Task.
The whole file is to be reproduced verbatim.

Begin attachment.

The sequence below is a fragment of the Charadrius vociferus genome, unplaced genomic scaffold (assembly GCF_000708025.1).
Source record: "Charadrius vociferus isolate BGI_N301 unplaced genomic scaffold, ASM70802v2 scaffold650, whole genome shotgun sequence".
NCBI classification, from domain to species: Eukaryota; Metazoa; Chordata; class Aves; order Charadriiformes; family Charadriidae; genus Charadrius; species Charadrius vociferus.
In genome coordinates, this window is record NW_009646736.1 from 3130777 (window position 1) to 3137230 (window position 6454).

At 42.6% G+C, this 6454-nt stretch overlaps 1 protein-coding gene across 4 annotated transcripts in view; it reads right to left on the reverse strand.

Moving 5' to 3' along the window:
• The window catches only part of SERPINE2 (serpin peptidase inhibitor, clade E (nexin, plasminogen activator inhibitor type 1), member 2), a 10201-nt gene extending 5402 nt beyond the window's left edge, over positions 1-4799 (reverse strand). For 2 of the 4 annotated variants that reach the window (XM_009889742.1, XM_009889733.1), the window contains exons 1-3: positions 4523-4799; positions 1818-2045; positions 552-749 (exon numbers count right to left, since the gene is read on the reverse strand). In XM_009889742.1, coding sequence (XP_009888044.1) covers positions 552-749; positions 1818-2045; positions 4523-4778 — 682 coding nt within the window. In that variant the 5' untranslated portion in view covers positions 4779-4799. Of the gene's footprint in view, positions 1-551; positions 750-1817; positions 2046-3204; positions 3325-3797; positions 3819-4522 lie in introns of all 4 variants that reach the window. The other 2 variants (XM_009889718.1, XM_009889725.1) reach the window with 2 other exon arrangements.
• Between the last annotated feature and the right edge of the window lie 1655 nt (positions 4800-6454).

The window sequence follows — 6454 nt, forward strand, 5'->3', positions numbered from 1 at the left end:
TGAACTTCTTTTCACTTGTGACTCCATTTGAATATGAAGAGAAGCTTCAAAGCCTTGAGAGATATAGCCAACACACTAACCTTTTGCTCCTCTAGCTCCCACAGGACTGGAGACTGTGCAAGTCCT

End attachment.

The sequence below is a fragment of the Charadrius vociferus genome, unplaced genomic scaffold (assembly GCF_000708025.1).
Source record: "Charadrius vociferus isolate BGI_N301 unplaced genomic scaffold, ASM70802v2 scaffold650, whole genome shotgun sequence".
NCBI classification, from domain to species: Eukaryota; Metazoa; Chordata; class Aves; order Charadriiformes; family Charadriidae; genus Charadrius; species Charadrius vociferus.
In genome coordinates, this window is record NW_009646736.1 from 3130777 (window position 1) to 3137230 (window position 6454).

At 42.6% G+C, this 6454-nt stretch overlaps 1 protein-coding gene across 4 annotated transcripts in view; it reads right to left on the reverse strand.

Moving 5' to 3' along the window:
• The window catches only part of SERPINE2 (serpin peptidase inhibitor, clade E (nexin, plasminogen activator inhibitor type 1), member 2), a 10201-nt gene extending 5402 nt beyond the window's left edge, over positions 1-4799 (reverse strand). For 2 of the 4 annotated variants that reach the window (XM_009889742.1, XM_009889733.1), the window contains exons 1-3: positions 4523-4799; positions 1818-2045; positions 552-749 (exon numbers count right to left, since the gene is read on the reverse strand). In XM_009889742.1, coding sequence (XP_009888044.1) covers positions 552-749; positions 1818-2045; positions 4523-4778 — 682 coding nt within the window. In that variant the 5' untranslated portion in view covers positions 4779-4799. Of the gene's footprint in view, positions 1-551; positions 750-1817; positions 2046-3204; positions 3325-3797; positions 3819-4522 lie in introns of all 4 variants that reach the window. The other 2 variants (XM_009889718.1, XM_009889725.1) reach the window with 2 other exon arrangements.
• Between the last annotated feature and the right edge of the window lie 1655 nt (positions 4800-6454).

The window sequence follows — 6454 nt, forward strand, 5'->3', positions numbered from 1 at the left end:
TGAACTTCTTTTCACTTGTGACTCCATTTGAATATGAAGAGAAGCTTCAAAGCCTTGAGAGATATAGCCAACACACTAACCTTTTGCTCCTCTAGCTCCCACAGGACTGGAGACTGTGCAAGTCCT